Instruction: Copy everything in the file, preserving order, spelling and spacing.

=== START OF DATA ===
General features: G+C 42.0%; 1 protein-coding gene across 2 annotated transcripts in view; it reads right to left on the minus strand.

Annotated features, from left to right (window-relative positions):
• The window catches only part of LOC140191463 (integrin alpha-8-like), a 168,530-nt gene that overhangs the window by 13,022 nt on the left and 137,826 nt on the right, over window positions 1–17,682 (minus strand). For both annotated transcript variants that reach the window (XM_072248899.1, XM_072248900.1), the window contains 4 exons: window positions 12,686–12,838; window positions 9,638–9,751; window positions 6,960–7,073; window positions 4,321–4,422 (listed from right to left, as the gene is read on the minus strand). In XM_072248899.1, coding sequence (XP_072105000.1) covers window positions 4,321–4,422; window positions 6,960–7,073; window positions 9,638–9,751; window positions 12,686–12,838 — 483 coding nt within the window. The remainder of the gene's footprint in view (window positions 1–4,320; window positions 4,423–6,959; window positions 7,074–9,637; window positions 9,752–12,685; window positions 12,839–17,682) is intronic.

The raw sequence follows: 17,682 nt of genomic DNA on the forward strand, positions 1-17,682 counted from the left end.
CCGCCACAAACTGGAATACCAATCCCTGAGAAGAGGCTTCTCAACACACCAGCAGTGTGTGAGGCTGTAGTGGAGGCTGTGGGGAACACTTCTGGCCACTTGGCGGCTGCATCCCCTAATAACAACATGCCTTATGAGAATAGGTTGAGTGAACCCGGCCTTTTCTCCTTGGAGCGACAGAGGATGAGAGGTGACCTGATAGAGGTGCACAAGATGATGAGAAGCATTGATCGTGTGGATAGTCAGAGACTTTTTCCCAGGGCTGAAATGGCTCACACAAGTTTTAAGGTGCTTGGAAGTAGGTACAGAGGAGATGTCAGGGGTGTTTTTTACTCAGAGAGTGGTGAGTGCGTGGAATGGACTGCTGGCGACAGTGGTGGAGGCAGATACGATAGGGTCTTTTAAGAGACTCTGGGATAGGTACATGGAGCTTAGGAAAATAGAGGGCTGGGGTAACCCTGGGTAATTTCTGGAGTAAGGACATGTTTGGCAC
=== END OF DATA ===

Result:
General features: G+C 42.0%; 1 protein-coding gene across 2 annotated transcripts in view; it reads right to left on the minus strand.

Annotated features, from left to right (window-relative positions):
• The window catches only part of LOC140191463 (integrin alpha-8-like), a 168,530-nt gene that overhangs the window by 13,022 nt on the left and 137,826 nt on the right, over window positions 1–17,682 (minus strand). For both annotated transcript variants that reach the window (XM_072248899.1, XM_072248900.1), the window contains 4 exons: window positions 12,686–12,838; window positions 9,638–9,751; window positions 6,960–7,073; window positions 4,321–4,422 (listed from right to left, as the gene is read on the minus strand). In XM_072248899.1, coding sequence (XP_072105000.1) covers window positions 4,321–4,422; window positions 6,960–7,073; window positions 9,638–9,751; window positions 12,686–12,838 — 483 coding nt within the window. The remainder of the gene's footprint in view (window positions 1–4,320; window positions 4,423–6,959; window positions 7,074–9,637; window positions 9,752–12,685; window positions 12,839–17,682) is intronic.

The raw sequence follows: 17,682 nt of genomic DNA on the forward strand, positions 1-17,682 counted from the left end.
CCGCCACAAACTGGAATACCAATCCCTGAGAAGAGGCTTCTCAACACACCAGCAGTGTGTGAGGCTGTAGTGGAGGCTGTGGGGAACACTTCTGGCCACTTGGCGGCTGCATCCCCTAATAACAACATGCCTTATGAGAATAGGTTGAGTGAACCCGGCCTTTTCTCCTTGGAGCGACAGAGGATGAGAGGTGACCTGATAGAGGTGCACAAGATGATGAGAAGCATTGATCGTGTGGATAGTCAGAGACTTTTTCCCAGGGCTGAAATGGCTCACACAAGTTTTAAGGTGCTTGGAAGTAGGTACAGAGGAGATGTCAGGGGTGTTTTTTACTCAGAGAGTGGTGAGTGCGTGGAATGGACTGCTGGCGACAGTGGTGGAGGCAGATACGATAGGGTCTTTTAAGAGACTCTGGGATAGGTACATGGAGCTTAGGAAAATAGAGGGCTGGGGTAACCCTGGGTAATTTCTGGAGTAAGGACATGTTTGGCAC